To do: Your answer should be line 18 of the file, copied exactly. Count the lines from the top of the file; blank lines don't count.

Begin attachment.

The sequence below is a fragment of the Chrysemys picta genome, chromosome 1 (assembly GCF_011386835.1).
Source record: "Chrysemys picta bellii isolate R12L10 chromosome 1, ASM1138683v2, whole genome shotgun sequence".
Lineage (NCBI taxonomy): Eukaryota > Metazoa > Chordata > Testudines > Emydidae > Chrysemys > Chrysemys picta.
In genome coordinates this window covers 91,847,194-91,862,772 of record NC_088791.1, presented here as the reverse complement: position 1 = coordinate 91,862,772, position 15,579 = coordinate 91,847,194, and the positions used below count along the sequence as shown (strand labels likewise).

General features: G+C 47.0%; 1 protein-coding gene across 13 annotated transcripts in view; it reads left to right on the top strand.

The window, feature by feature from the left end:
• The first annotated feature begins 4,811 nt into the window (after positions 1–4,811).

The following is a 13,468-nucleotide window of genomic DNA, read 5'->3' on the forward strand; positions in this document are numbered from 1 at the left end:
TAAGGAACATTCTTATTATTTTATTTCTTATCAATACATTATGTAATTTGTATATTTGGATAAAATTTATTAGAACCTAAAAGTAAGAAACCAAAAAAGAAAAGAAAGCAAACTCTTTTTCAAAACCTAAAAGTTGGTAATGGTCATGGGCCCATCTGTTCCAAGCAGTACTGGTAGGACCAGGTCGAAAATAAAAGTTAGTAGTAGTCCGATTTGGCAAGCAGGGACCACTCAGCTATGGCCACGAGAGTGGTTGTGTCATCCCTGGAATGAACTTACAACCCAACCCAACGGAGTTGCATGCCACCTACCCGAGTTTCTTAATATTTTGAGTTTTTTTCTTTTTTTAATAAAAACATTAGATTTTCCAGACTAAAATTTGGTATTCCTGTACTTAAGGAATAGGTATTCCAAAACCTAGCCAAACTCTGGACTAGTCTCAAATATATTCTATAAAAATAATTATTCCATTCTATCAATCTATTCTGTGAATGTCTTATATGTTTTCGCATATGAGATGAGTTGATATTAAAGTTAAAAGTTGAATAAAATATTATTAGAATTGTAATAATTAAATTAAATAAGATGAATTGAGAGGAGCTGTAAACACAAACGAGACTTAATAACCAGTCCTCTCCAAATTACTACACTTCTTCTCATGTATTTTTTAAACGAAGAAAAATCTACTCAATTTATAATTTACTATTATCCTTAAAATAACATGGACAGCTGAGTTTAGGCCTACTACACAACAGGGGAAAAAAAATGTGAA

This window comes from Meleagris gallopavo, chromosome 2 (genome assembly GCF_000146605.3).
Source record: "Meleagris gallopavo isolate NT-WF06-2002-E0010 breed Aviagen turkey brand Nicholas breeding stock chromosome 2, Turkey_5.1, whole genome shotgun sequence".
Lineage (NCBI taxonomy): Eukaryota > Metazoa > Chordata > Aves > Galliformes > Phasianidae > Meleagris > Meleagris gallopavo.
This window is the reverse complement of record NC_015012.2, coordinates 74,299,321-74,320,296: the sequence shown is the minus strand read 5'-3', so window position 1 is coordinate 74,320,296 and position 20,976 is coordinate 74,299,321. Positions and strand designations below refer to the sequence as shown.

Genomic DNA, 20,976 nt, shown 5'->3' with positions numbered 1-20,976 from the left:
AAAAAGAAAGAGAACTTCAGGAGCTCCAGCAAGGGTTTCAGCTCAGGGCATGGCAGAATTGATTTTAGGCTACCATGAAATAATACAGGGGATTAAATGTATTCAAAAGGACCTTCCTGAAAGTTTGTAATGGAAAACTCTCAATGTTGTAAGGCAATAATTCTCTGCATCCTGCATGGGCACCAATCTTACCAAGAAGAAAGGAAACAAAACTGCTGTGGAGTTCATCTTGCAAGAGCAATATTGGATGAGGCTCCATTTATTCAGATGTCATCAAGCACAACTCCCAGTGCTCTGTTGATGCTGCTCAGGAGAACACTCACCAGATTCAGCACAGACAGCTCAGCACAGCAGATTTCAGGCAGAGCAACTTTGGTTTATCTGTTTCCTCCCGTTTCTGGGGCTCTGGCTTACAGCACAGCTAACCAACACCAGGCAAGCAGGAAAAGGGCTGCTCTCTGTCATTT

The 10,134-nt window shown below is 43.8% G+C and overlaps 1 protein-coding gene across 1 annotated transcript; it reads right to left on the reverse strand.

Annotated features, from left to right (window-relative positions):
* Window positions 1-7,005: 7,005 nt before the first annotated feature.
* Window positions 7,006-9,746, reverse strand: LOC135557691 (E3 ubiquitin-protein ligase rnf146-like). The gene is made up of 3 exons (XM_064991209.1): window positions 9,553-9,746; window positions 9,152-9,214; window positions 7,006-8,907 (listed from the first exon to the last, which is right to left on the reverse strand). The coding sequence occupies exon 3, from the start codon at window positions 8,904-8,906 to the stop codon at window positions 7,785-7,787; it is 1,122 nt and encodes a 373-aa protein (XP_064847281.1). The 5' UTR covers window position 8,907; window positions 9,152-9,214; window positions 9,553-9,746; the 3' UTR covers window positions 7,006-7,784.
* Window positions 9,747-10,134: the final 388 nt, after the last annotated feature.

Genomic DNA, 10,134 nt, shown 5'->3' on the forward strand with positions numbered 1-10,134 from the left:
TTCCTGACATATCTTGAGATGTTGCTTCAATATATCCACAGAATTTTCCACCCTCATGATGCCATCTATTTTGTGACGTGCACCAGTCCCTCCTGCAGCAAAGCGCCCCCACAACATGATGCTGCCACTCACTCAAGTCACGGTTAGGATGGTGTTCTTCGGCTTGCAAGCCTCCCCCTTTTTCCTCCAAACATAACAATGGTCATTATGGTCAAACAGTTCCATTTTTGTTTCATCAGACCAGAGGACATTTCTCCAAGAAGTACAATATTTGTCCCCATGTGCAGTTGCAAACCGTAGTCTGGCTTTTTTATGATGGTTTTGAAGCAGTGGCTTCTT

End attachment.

* Window positions 1-7,005: 7,005 nt before the first annotated feature.